Tag Archives: emerging technology


Diversity. Inclusion. Equity.

All of these words are synonymous with one thing: opportunity. The opportunity to express and be yourself and to be respected for the person you are. The opportunity to thrive in life and be accepted. The opportunity to have the same advantage as the rest of the population regardless of race, gender, religion, status, or sexual orientation.

Over the years we have significantly increased diversity in the workplace. However, the technology sector, in particular, still has a long way to go in order to be truly inclusive. The disparities in place are still overwhelming, especially in larger tech companies like Amazon, which opted to not report their demographics of its tech workforce. Amazon stated that almost 42 percent of its workers were women and almost 42 percent of its US workers were black or Latino ending in 2018. However, those numbers include the vast majority of Amazon’s 647,000 employees and include those that work in its distribution centers, making it hard to determine how many of those employees are working in tech.

Facebook was the winner for diversity growth over the last five years. Their technical workforce is 23 percent female, up from 15 percent in 2014. Their overall racial & ethnicity diversity ratios were the highest growing with 41% of their tech force being a visible minority in 2014 up to 52% in 2019. While we have seen incredible efforts by many companies, other companies are letting us down. Some have gone so far as photoshopping women into pictures, as was the case with a picture from the GQ CEO summit from summer.

Another aspect of diversity that often overlooked and nearly always underrepresented in the tech sector is age. At HubSpot, 64% of the workforce is age 26-35 with only 3% of their staff aged 46+. Considering the 46+ population is the largest in history, these numbers are shocking and appalling.

The Solution?

At Sage, we make it a part of our company’s mission to ensure we recruit for diversity. In 2019, almost 40% of the hires made with the help of Sage were females, and almost 60% were minorities. Our biggest challenge is finding candidates that are over the age of 46, though we have been successful working with several candidates in this age group this year. To hire for diversity takes a concerted effort by the company doing the hiring. More and more STEM programs are starting across the country and more females and visible minorities are getting into these programs than ever before. According to an ongoing study by StatsCan from 2010 through 2015, 44% of first-year STEM students in Canada were women. Despite departures from the program, women still accounted for more than 40% of those who graduated from a STEM program or continued to a sixth year of STEM studies. A large part of attracting a more diverse pool of applicants lies in the branding of your company. More than 75% of job seekers consider an employer’s brand before even filling out an application. Recruiting diverse talent alone isn’t enough — there should be an equal focus on creating a culture of inclusion, where employees feel both valued and empowered.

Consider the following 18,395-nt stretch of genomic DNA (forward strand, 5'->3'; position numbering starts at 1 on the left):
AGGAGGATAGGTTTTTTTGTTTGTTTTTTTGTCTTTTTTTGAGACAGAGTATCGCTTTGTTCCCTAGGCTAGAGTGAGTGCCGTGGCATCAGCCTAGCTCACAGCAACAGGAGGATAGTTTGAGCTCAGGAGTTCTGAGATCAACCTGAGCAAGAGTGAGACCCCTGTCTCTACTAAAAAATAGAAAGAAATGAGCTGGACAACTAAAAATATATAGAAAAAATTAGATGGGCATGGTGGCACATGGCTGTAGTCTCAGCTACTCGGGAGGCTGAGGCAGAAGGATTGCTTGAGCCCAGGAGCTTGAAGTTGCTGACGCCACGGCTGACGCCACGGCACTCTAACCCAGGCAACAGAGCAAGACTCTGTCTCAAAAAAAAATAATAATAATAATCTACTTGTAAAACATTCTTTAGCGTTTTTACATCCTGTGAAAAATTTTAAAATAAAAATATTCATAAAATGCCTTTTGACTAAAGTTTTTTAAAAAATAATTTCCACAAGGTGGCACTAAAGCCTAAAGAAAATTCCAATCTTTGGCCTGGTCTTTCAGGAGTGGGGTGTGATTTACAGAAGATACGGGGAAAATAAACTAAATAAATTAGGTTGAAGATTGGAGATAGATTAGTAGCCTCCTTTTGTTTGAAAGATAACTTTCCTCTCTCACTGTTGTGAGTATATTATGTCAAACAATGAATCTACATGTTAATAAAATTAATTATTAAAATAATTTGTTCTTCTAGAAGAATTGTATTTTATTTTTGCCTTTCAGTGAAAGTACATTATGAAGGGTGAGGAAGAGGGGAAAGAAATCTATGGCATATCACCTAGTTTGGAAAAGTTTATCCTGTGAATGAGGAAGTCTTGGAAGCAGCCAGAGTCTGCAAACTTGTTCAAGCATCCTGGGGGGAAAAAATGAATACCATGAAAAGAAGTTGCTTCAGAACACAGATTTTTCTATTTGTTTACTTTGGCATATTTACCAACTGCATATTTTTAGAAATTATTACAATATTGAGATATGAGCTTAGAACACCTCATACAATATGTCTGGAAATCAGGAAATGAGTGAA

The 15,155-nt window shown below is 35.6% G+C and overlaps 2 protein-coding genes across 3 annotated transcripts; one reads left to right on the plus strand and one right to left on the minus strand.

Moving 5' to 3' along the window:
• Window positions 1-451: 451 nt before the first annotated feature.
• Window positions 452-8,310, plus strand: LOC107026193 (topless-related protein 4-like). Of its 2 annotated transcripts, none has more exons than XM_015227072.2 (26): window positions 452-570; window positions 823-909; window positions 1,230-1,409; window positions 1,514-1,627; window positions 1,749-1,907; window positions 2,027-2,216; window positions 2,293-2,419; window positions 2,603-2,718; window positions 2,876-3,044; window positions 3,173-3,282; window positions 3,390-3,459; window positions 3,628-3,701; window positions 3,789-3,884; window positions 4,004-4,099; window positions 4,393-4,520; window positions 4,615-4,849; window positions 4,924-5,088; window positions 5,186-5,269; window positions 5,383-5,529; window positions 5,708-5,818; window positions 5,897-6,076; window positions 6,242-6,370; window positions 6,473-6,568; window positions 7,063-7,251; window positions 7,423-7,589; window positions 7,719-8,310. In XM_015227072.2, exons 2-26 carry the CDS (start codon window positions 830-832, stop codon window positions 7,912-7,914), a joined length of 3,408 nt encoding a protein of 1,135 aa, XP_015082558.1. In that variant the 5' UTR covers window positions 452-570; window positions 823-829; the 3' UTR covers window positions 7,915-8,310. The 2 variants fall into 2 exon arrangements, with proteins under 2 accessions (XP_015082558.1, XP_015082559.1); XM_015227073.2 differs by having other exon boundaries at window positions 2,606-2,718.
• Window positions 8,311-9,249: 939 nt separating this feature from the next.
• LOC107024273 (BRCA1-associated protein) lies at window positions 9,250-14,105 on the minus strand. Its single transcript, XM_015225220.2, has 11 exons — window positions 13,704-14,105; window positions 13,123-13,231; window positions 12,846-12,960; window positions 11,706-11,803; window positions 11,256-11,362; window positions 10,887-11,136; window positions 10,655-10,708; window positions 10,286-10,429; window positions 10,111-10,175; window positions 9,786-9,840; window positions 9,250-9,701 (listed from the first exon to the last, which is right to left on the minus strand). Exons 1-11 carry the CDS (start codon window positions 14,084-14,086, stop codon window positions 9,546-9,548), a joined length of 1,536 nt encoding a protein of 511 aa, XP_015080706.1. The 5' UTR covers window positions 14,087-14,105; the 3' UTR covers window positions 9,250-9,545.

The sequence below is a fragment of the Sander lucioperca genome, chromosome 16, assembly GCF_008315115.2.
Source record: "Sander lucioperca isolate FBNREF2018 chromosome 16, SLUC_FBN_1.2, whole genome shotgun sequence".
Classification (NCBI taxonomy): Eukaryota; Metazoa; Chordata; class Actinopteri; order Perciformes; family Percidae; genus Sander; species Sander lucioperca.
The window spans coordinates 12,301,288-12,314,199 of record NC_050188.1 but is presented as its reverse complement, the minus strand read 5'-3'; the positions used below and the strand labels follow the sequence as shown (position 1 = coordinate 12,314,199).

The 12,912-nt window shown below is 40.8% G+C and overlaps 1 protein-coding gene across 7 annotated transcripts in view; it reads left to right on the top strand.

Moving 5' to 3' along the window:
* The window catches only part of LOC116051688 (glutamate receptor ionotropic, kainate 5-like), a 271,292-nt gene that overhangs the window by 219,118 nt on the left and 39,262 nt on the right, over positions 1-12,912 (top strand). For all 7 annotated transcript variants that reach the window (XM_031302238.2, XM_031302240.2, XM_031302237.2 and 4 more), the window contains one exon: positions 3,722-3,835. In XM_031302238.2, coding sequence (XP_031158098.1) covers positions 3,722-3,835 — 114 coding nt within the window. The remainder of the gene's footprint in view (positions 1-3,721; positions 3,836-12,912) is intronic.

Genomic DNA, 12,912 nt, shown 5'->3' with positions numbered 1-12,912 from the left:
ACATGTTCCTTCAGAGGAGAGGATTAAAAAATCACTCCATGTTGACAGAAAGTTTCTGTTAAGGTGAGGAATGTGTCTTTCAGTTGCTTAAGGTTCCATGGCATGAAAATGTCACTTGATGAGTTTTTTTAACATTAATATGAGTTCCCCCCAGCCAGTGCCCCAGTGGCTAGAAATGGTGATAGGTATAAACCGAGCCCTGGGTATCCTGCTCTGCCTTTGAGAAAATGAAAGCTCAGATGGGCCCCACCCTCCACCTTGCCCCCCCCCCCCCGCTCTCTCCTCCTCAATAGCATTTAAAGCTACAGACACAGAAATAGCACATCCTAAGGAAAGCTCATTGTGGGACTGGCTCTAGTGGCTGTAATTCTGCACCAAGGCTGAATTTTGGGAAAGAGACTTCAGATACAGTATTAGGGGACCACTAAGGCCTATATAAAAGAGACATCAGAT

Recruiting for diversity begins with fostering an inclusive environment. The primary way to showcase your commitment to diversity is through your company’s advertisements, job postings, corporate website, and above all else, by your team. Pay attention to the verbiage used in job postings; simple things like the use of masculine pronouns should be replaced with gender-neutral pronouns such as “the person”, or “the candidate. In addition, using extreme language like “expert”, “dominant”, or “compete”. Instead, using words like “motivational”, “tireless”.